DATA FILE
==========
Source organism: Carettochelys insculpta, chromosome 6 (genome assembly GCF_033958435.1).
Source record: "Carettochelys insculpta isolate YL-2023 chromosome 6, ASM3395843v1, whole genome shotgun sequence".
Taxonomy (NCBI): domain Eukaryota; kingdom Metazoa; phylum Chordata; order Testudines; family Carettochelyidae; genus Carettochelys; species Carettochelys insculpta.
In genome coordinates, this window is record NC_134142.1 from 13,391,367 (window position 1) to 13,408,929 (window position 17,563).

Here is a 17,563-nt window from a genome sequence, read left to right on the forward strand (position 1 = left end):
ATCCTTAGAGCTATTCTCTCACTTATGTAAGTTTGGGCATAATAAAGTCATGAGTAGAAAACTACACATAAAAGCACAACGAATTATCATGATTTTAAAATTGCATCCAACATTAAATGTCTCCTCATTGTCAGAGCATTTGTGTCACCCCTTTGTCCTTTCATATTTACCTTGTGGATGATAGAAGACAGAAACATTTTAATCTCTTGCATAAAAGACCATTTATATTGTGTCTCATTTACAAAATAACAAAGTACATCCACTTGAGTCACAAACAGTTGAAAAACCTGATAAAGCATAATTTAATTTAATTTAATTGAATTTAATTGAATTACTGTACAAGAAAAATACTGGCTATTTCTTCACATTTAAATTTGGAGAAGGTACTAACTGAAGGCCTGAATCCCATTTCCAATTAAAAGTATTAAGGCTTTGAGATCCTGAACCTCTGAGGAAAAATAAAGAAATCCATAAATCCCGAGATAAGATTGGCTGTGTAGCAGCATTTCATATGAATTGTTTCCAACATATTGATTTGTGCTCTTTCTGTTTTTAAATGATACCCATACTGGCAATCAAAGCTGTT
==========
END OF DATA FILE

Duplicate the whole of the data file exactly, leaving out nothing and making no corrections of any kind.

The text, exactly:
Source organism: Carettochelys insculpta, chromosome 6 (genome assembly GCF_033958435.1).
Source record: "Carettochelys insculpta isolate YL-2023 chromosome 6, ASM3395843v1, whole genome shotgun sequence".
Taxonomy (NCBI): domain Eukaryota; kingdom Metazoa; phylum Chordata; order Testudines; family Carettochelyidae; genus Carettochelys; species Carettochelys insculpta.
In genome coordinates, this window is record NC_134142.1 from 13,391,367 (window position 1) to 13,408,929 (window position 17,563).

Here is a 17,563-nt window from a genome sequence, read left to right on the forward strand (position 1 = left end):
ATCCTTAGAGCTATTCTCTCACTTATGTAAGTTTGGGCATAATAAAGTCATGAGTAGAAAACTACACATAAAAGCACAACGAATTATCATGATTTTAAAATTGCATCCAACATTAAATGTCTCCTCATTGTCAGAGCATTTGTGTCACCCCTTTGTCCTTTCATATTTACCTTGTGGATGATAGAAGACAGAAACATTTTAATCTCTTGCATAAAAGACCATTTATATTGTGTCTCATTTACAAAATAACAAAGTACATCCACTTGAGTCACAAACAGTTGAAAAACCTGATAAAGCATAATTTAATTTAATTTAATTGAATTTAATTGAATTACTGTACAAGAAAAATACTGGCTATTTCTTCACATTTAAATTTGGAGAAGGTACTAACTGAAGGCCTGAATCCCATTTCCAATTAAAAGTATTAAGGCTTTGAGATCCTGAACCTCTGAGGAAAAATAAAGAAATCCATAAATCCCGAGATAAGATTGGCTGTGTAGCAGCATTTCATATGAATTGTTTCCAACATATTGATTTGTGCTCTTTCTGTTTTTAAATGATACCCATACTGGCAATCAAAGCTGTT